I got mtb (as opposed to road) winter shoes because they’re much more versatile. They work well when mountain biking, obviously, but if I want to wear them on my road bike I just move my pedals over. Mine are a size bigger than my usual riding shoe size so I can wear a thicker sock and still have a little room in there. A too-tight shoe makes for blood circulation problems which accentuates cold-weather feet-warming issues.

If it’s really cold (less than 25 degrees), and I’m going to be out for more than two hours, I’ll put shoe covers over them. But really, I’ve found the problem with keeping feet warm on a bike in the really cold is the negative heat transfer from your cold metal crank and pedal to the sole of your shoe. Shoe covers do nothing to solve that issue. So if my feet get cold in 20 degree weather I find I just need to get off and walk a few minutes and they’ll warm right back up. This is of course easier in mtb shoes than in road shoes.

On keeping the torso warm when cold-weather riding...

Keeping your torso warm is a good deal about managing sweat and wind. I've found that when heading out for a long winter ride I'm going to sweat a lot more in the first, say, 60-90 minutes than I am the rest of the ride. So I like to bring along a spare base layer. After 90 minutes or so I strip off my sweaty wet one and put on the fresh dry one. Or just take the sweaty base layer off and then put everything else back on. Makes all the difference in the world.

Bulking up with extra layers is less important than making sure you've got a good wind shield in the front. So a good wind vest with rear ventilation is critical.

I've found that with our new (last year) Shippensburg jackets that it's so warm I don't want to put it on until the temperature drops well below 40 degrees, and then with just a base layer under. But I always bring along a vest, and if I get cold later, I either swap out base layers (for a dry one) or put on my vest under the jacket, or both. I can go a long way in 30 degree weather using this strategy.

On keeping your head warm during cold-weather riding...

When it gets down to 50 or so I like to throw on a thin hat or ear-covering thing (actually, I used to do the ear-covering thing, but now I only do hats). I have low tolerance for cold ears, so I keep them covered.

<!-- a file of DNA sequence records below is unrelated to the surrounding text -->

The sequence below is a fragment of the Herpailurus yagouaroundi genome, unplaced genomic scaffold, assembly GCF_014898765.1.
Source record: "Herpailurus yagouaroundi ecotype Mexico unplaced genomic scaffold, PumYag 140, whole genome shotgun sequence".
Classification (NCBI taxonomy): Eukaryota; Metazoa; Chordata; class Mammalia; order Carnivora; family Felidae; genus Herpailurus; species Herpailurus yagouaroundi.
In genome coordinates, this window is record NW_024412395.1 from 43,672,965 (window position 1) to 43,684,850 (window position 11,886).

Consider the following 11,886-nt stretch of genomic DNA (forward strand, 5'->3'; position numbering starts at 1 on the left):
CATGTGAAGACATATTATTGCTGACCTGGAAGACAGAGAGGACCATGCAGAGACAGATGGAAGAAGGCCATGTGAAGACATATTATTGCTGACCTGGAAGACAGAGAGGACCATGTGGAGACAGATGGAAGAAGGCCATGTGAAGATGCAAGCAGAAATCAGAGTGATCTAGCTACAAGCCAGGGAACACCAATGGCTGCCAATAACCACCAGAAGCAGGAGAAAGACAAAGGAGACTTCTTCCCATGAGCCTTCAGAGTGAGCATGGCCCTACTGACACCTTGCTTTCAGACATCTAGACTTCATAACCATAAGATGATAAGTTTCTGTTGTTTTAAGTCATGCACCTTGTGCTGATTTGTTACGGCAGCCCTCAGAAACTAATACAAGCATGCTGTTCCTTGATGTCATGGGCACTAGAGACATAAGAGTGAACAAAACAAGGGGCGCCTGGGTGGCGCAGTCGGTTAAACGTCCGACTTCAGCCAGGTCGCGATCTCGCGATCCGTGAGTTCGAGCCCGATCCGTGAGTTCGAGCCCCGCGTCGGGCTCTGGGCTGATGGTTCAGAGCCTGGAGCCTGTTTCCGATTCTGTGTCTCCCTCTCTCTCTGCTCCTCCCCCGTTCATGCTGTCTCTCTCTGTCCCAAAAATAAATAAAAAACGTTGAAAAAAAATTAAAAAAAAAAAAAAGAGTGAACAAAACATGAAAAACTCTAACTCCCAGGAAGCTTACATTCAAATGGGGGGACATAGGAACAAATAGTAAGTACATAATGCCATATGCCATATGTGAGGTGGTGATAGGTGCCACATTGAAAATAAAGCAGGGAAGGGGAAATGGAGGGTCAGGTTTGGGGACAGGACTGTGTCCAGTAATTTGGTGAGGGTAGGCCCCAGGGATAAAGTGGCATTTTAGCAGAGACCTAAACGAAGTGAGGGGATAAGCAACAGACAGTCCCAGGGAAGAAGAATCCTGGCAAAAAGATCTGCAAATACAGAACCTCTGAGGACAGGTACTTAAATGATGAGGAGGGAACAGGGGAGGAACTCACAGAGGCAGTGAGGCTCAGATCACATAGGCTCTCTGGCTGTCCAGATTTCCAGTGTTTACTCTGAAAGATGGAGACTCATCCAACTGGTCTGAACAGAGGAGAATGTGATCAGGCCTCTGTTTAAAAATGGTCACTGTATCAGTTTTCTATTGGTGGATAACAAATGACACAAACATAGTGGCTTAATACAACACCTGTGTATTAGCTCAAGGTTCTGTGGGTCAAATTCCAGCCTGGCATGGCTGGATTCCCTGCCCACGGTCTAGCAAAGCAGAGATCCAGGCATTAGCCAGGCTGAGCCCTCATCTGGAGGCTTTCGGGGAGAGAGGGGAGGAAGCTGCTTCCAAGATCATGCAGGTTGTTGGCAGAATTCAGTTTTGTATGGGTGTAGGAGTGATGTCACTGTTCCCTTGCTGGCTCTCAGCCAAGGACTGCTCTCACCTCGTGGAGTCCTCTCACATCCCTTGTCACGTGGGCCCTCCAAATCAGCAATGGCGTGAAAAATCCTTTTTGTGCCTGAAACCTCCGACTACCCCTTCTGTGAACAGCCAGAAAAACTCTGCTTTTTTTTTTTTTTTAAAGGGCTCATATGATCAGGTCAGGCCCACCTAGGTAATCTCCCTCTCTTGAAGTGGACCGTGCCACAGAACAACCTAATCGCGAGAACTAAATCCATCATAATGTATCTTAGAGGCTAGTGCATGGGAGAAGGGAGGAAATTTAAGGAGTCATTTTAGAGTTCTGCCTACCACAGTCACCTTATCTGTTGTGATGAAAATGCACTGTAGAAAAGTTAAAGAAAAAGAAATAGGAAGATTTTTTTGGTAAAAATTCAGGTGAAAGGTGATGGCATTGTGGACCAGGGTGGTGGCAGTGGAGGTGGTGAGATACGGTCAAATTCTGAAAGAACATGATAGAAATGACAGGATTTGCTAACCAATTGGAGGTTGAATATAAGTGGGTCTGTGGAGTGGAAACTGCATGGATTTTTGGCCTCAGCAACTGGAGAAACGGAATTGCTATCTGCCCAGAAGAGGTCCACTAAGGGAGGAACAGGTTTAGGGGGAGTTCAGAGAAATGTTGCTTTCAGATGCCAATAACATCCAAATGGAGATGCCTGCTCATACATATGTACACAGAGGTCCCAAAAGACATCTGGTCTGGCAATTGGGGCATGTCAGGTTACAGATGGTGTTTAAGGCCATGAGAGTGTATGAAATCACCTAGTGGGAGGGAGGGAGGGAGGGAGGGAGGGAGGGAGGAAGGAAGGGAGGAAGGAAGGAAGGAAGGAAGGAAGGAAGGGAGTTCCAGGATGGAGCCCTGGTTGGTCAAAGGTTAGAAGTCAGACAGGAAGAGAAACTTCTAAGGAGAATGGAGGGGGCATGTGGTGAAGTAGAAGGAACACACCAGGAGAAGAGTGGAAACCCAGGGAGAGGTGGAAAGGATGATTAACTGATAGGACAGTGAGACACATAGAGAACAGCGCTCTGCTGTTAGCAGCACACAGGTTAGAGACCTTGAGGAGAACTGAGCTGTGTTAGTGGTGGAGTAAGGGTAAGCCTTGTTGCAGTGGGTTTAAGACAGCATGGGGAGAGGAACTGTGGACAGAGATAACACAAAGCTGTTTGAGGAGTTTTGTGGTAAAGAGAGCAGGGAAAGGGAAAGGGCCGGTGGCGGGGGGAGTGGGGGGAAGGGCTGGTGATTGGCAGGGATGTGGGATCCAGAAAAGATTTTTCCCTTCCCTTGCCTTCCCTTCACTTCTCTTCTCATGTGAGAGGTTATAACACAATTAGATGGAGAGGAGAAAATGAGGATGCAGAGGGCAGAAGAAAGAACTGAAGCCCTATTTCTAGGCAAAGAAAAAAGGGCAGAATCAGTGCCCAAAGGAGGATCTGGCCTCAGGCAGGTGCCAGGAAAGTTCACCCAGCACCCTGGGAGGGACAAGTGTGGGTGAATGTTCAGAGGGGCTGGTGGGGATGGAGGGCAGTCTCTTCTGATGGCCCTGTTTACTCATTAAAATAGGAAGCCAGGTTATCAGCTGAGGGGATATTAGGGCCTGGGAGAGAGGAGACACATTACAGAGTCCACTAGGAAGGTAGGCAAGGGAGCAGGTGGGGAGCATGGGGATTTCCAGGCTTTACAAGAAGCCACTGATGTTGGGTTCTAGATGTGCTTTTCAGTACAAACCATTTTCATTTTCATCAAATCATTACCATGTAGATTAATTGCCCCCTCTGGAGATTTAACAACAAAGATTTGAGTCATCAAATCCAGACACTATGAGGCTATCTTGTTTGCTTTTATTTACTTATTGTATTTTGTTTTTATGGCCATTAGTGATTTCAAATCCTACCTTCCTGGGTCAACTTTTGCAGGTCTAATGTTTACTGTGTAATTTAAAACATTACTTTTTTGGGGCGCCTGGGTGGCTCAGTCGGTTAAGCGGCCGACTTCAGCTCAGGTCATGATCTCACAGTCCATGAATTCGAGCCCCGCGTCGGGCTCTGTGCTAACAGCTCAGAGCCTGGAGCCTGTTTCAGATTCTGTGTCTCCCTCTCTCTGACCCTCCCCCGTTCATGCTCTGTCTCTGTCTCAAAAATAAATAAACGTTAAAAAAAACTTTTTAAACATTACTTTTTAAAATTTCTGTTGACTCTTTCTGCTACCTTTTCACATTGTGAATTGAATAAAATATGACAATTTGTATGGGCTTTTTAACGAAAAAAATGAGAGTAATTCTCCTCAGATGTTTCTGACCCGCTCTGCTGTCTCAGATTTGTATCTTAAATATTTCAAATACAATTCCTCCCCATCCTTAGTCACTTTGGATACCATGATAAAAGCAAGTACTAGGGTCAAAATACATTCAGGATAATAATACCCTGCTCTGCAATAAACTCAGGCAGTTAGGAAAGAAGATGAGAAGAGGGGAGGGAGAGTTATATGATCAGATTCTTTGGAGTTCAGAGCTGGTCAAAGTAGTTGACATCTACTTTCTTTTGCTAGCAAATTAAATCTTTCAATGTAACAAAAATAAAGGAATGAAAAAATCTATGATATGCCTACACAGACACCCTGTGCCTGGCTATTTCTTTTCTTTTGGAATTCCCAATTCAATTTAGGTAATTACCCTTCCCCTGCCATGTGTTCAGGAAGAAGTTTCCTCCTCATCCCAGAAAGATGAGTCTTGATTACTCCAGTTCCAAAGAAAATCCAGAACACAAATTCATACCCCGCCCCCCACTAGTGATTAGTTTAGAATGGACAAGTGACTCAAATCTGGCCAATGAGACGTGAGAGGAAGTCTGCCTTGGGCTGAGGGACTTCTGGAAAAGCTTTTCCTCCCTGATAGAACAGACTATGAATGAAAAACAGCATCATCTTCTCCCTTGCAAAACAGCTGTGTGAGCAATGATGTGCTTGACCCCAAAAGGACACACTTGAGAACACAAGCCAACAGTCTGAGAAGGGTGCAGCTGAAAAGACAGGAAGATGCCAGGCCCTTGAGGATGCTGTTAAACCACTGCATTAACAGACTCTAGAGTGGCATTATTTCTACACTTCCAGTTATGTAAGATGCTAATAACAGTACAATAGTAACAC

When it gets below freezing, you might benefit from wearing a balaclava. I find, however, that keeping a nice full beard does the job and balaclavas often leave me over-heated.

When it’s under 30 degrees I usually wear ski goggles right over my helmet. This works surprisingly well. I've found goggles make an amazing difference in keeping your entire face/head warm. A skullcap + goggles keeps my head much more comfortable than a balaclava + sunglasses, but I generally pack along an extra balaclava when it's cold just in case. Goggles + balaclava makes your head virtually impenetrable to cold, which I've found advantageous when it's cold, the wind is blowing, and, if that wasn't enough, it starts to snow.

On keeping your hands warm during cold-weather riding...

This one is easy: wear gloves.

Really, it's that easy. If your hands are cold your gloves aren't thick enough. Ski gloves work best.

I've also found leather work gloves to work really, really well until about 32 degrees. And leather work gloves are an awful lot more economical than fancy full-fingered winter cycling gloves.

Now, if your hands do get cold when you're out riding, it helps to windmill your arms several times really fast to push the blood out to your finger tips. When people first see this trick they're generally skeptical, but then they try it and they believe. Trust me, it works.


Well, I think that about covers it. Have your own cold-weather riding tip? Post away if you're not afraid...